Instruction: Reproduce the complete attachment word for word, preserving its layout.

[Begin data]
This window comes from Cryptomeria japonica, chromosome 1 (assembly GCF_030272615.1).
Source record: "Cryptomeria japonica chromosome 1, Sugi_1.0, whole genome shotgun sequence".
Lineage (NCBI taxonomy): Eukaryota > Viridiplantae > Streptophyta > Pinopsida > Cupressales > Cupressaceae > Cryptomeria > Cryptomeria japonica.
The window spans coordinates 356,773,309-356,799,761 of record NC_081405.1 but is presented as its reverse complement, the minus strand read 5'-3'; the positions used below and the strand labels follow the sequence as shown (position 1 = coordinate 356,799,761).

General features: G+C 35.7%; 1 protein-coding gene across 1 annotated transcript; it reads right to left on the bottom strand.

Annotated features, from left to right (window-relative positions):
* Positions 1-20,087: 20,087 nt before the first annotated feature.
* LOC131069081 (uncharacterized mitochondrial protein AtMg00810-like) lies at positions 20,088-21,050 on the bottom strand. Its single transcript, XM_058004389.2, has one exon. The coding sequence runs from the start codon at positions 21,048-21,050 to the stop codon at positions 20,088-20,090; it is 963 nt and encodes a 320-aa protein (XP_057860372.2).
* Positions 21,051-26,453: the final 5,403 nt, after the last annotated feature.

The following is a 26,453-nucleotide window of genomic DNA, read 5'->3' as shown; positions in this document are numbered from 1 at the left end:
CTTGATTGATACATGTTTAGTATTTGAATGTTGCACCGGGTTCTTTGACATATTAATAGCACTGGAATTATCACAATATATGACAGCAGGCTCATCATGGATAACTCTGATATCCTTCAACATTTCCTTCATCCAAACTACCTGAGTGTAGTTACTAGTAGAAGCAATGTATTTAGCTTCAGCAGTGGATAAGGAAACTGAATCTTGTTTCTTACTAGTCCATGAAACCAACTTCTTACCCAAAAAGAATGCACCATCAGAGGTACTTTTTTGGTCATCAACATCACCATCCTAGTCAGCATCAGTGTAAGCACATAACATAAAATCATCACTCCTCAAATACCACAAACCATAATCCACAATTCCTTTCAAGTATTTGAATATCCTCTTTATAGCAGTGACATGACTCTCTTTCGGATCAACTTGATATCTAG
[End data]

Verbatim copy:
This window comes from Cryptomeria japonica, chromosome 1 (assembly GCF_030272615.1).
Source record: "Cryptomeria japonica chromosome 1, Sugi_1.0, whole genome shotgun sequence".
Lineage (NCBI taxonomy): Eukaryota > Viridiplantae > Streptophyta > Pinopsida > Cupressales > Cupressaceae > Cryptomeria > Cryptomeria japonica.
The window spans coordinates 356,773,309-356,799,761 of record NC_081405.1 but is presented as its reverse complement, the minus strand read 5'-3'; the positions used below and the strand labels follow the sequence as shown (position 1 = coordinate 356,799,761).

General features: G+C 35.7%; 1 protein-coding gene across 1 annotated transcript; it reads right to left on the bottom strand.

Annotated features, from left to right (window-relative positions):
* Positions 1-20,087: 20,087 nt before the first annotated feature.
* LOC131069081 (uncharacterized mitochondrial protein AtMg00810-like) lies at positions 20,088-21,050 on the bottom strand. Its single transcript, XM_058004389.2, has one exon. The coding sequence runs from the start codon at positions 21,048-21,050 to the stop codon at positions 20,088-20,090; it is 963 nt and encodes a 320-aa protein (XP_057860372.2).
* Positions 21,051-26,453: the final 5,403 nt, after the last annotated feature.

The following is a 26,453-nucleotide window of genomic DNA, read 5'->3' as shown; positions in this document are numbered from 1 at the left end:
CTTGATTGATACATGTTTAGTATTTGAATGTTGCACCGGGTTCTTTGACATATTAATAGCACTGGAATTATCACAATATATGACAGCAGGCTCATCATGGATAACTCTGATATCCTTCAACATTTCCTTCATCCAAACTACCTGAGTGTAGTTACTAGTAGAAGCAATGTATTTAGCTTCAGCAGTGGATAAGGAAACTGAATCTTGTTTCTTACTAGTCCATGAAACCAACTTCTTACCCAAAAAGAATGCACCATCAGAGGTACTTTTTTGGTCATCAACATCACCATCCTAGTCAGCATCAGTGTAAGCACATAACATAAAATCATCACTCCTCAAATACCACAAACCATAATCCACAATTCCTTTCAAGTATTTGAATATCCTCTTTATAGCAGTGACATGACTCTCTTTCGGATCAACTTGATATCTAG